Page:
Like Sand through the Hourglass
by Dr. Gerry Turcotte, President, St. Mary’s University
“So Joseph stored up grain in such abundance—like the sand of the sea—that he stopped measuring it; it was beyond measure.” ~ Genesis 41:49 ~
One of the realities of the twenty-first century is an increased awareness that what might have once seemed infinite is in fact limited. For those of us who are older, we know this about our own passing days, a truth learned sadly through the loss of loved ones. The indestructibility of our youth gives way to a recognition of our own mortality. But it is true as well that we look to the world’s flora and fauna and see species vanishing at an alarming rate. Droughts remind us not only how precious water is as a commodity, but also how quickly it can disappear. It had never occurred to me, however, to consider one of the world’s most precious commodities, which is likewise similarly disappearing: sand.
As an article in the New York Times pointed out, “we use more of this natural resource than any other except water and air,” and goes on to remind us that sand is the basic ingredient in every road, shopping mall, and office tower that we build the world over. We stare through it every day if we remember that glass often uses liquid sand as a major component. According to a United Nations report, enough sand was used in 2012 alone to build a 30-meter wall around the equator itself!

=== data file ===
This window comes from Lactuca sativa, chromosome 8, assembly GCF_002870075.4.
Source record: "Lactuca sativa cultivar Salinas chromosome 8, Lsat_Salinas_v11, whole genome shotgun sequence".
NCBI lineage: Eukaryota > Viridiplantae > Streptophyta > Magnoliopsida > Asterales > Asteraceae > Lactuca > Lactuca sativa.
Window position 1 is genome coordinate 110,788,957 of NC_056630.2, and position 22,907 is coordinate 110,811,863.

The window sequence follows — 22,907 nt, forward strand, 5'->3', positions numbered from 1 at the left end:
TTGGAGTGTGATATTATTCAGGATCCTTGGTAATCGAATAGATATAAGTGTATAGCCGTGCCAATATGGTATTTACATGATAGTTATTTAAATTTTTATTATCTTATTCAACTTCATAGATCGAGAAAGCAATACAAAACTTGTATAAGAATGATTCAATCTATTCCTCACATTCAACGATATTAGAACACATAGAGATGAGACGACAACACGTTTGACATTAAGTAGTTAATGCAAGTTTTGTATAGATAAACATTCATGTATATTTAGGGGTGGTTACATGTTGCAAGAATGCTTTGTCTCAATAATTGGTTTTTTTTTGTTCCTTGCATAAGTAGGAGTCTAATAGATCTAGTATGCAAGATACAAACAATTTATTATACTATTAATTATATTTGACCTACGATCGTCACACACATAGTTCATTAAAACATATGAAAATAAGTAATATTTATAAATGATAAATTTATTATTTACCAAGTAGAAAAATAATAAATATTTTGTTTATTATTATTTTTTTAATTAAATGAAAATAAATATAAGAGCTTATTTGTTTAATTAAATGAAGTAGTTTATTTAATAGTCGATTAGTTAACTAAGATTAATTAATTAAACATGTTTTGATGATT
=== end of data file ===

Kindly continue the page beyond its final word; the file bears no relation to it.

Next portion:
I remember once being in a remarkably poor country and watching as sand was removed from a desperately poor communal village waterfront and transferred to the rocky detritus of a beach in front of a luxury resort. Several months later I stumbled across the rock-strewn beaches of Cannes and couldn’t help but think of the irony. The reality, of course, is that this $70 billion-dollar industry is ravaging villages, coastlines, and other sites to provide sand for the wealthy, even as it slowly disappears.
Pope Francis has reminded us of our responsibility to the environment in one of the most impassioned epistles of our times. What is so powerful about the Pope’s message, in Laudato Si, is that it reminds us how the environment is not simply about pristine waterways. In fact, it speaks to our relationship to each other, and it underlines extraordinary relationships of power. Not surprisingly, those who are without power suffer most because of a damaged human and natural ecology. As the Pope himself argues: “The world’s poor, though least responsible for climate change, are most vulnerable and already suffering its impact.” In time, however, there will be nowhere to turn. The sands will flow through our fingers and be gone. Perhaps the time for change is now.